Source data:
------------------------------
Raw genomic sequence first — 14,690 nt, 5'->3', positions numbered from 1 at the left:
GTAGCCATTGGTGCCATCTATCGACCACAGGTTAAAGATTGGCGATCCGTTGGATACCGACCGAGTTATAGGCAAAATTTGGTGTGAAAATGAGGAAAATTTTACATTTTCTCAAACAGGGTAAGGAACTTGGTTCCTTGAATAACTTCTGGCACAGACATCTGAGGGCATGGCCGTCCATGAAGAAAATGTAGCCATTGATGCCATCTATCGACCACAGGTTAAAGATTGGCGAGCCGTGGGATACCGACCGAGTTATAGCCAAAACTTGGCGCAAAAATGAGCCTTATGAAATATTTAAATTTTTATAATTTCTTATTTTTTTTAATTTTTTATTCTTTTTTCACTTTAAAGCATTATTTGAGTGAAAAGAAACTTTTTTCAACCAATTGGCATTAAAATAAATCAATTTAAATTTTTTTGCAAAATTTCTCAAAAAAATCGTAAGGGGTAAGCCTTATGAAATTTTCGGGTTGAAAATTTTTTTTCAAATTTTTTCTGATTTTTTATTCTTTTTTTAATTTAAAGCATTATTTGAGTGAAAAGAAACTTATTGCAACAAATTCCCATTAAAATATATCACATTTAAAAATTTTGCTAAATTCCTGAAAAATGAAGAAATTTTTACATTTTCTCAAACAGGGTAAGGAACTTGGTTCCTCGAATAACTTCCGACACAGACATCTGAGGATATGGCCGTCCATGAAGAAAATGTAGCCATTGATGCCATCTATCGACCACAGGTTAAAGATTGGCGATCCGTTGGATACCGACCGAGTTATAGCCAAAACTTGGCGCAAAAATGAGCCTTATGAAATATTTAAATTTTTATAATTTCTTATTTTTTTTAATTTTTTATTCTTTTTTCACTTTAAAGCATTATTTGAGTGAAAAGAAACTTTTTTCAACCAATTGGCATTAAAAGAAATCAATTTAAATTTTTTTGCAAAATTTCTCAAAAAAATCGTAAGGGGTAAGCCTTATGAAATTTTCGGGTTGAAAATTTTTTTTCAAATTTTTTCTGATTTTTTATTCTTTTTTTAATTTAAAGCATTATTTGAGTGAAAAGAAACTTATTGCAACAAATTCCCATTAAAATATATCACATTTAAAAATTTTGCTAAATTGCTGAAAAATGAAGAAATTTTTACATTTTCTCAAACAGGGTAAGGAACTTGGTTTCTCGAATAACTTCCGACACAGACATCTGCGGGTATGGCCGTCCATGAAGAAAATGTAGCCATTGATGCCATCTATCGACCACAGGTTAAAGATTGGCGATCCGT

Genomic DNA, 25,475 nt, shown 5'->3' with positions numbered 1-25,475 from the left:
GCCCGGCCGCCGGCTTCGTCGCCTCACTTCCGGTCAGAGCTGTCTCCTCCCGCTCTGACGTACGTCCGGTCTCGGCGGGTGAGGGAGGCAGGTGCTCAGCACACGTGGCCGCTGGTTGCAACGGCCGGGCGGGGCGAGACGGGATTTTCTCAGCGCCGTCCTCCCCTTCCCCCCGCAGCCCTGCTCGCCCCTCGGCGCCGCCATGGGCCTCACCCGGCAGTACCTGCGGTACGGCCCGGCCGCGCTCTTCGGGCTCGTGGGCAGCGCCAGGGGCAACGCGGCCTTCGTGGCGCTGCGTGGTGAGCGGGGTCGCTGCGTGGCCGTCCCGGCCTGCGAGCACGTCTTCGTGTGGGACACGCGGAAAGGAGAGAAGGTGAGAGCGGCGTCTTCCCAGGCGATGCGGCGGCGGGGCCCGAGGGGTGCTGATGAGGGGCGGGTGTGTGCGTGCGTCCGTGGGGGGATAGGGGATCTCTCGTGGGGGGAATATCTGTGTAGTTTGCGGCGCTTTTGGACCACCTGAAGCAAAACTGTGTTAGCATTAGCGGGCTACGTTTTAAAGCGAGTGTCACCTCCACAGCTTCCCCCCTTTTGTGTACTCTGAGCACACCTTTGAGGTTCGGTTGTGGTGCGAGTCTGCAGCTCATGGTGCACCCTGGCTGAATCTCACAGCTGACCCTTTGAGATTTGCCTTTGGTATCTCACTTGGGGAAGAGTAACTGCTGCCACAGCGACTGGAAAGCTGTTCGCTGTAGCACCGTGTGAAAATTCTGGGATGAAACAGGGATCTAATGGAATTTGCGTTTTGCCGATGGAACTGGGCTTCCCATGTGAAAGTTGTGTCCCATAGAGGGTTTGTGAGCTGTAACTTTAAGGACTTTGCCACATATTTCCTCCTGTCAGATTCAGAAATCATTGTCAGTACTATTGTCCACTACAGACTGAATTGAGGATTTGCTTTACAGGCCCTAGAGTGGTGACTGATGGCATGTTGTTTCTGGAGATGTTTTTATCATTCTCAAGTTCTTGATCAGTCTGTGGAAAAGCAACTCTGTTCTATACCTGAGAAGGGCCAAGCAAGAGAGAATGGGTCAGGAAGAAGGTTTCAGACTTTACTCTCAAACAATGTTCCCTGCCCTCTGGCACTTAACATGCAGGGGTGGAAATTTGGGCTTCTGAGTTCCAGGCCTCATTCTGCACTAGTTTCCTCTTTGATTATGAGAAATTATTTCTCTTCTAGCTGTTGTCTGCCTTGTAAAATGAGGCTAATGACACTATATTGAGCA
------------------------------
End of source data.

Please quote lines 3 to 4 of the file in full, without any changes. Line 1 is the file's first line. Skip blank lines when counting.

Genomic DNA, 25,475 nt, shown 5'->3' with positions numbered 1-25,475 from the left:
GCCCGGCCGCCGGCTTCGTCGCCTCACTTCCGGTCAGAGCTGTCTCCTCCCGCTCTGACGTACGTCCGGTCTCGGCGGGTGAGGGAGGCAGGTGCTCAGCACACGTGGCCGCTGGTTGCAACGGCCGGGCGGGGCGAGACGGGATTTTCTCAGCGCCGTCCTCCCCTTCCCCCCGCAGCCCTGCTCGCCCCTCGGCGCCGCCATGGGCCTCACCCGGCAGTACCTGCGGTACGGCCCGGCCGCGCTCTTCGGGCTCGTGGGCAGCGCCAGGGGCAACGCGGCCTTCGTGGCGCTGCGTGGTGAGCGGGGTCGCTGCGTGGCCGTCCCGGCCTGCGAGCACGTCTTCGTGTGGGACACGCGGAAAGGAGAGAAGGTGAGAGCGGCGTCTTCCCAGGCGATGCGGCGGCGGGGCCCGAGGGGTGCTGATGAGGGGCGGGTGTGTGCGTGCGTCCGTGGGGGGATAGGGGATCTCTCGTGGGGGGAATATCTGTGTAGTTTGCGGCGCTTTTGGACCACCTGAAGCAAAACTGTGTTAGCATTAGCGGGCTACGTTTTAAAGCGAGTGTCACCTCCACAGCTTCCCCCCTTTTGTGTACTCTGAGCACACCTTTGAGGTTCGGTTGTGGTGCGAGTCTGCAGCTCATGGTGCACCCTGGCTGAATCTCACAGCTGACCCTTTGAGATTTGCCTTTGGTATCTCACTTGGGGAAGAGTAACTGCTGCCACAGCGACTGGAAAGCTGTTCGCTGTAGCACCGTGTGAAAATTCTGGGATGAAACAGGGATCTAATGGAATTTGCGTTTTGCCGATGGAACTGGGCTTCCCATGTGAAAGTTGTGTCCCATAGAGGGTTTGTGAGCTGTAACTTTAAGGACTTTGCCACATATTTCCTCCTGTCAGATTCAGAAATCATTGTCAGTACTATTGTCCACTACAGACTGAATTGAGGATTTGCTTTACAGGCCCTAGAGTGGTGACTGATGGCATGTTGTTTCTGGAGATGTTTTTATCATTCTCAAGTTCTTGATCAGTCTGTGGAAAAGCAACTCTGTTCTATACCTGAGAAGGGCCAAGCAAGAGAGAATGGGTCAGGAAGAAGGTTTCAGACTTTACTCTCAAACAATGTTCCCTGCCCTCTGGCACTTAACATGCAGGGGTGGAAATTTGGGCTTCTGAGTTCCAGGCCTCATTCTGCACTAGTTTCCTCTTTGATTATGAGAAATTATTTCTCTTCTAGCTGTTGTCTGCCTTGTAAAATGAGGCTAATGACACTATATTGAGCA